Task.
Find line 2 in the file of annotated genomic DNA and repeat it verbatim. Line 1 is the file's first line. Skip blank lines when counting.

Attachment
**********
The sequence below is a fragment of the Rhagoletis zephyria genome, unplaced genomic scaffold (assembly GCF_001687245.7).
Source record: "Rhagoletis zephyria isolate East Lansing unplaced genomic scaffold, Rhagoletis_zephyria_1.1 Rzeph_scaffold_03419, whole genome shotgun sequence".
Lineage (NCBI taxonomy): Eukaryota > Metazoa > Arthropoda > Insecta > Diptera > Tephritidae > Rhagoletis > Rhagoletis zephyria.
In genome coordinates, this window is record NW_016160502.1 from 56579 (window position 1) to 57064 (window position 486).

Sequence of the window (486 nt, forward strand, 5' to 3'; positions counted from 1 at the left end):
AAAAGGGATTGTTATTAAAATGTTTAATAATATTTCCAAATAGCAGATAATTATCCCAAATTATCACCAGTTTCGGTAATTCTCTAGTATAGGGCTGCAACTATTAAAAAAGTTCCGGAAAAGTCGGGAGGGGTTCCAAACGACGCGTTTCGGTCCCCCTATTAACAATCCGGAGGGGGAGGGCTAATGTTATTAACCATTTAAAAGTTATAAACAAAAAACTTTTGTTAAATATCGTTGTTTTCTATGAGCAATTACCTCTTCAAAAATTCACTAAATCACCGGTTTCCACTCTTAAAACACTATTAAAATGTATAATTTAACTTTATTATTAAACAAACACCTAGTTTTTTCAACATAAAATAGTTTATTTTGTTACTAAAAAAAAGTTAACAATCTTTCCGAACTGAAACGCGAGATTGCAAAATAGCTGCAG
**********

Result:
Source record: "Rhagoletis zephyria isolate East Lansing unplaced genomic scaffold, Rhagoletis_zephyria_1.1 Rzeph_scaffold_03419, whole genome shotgun sequence".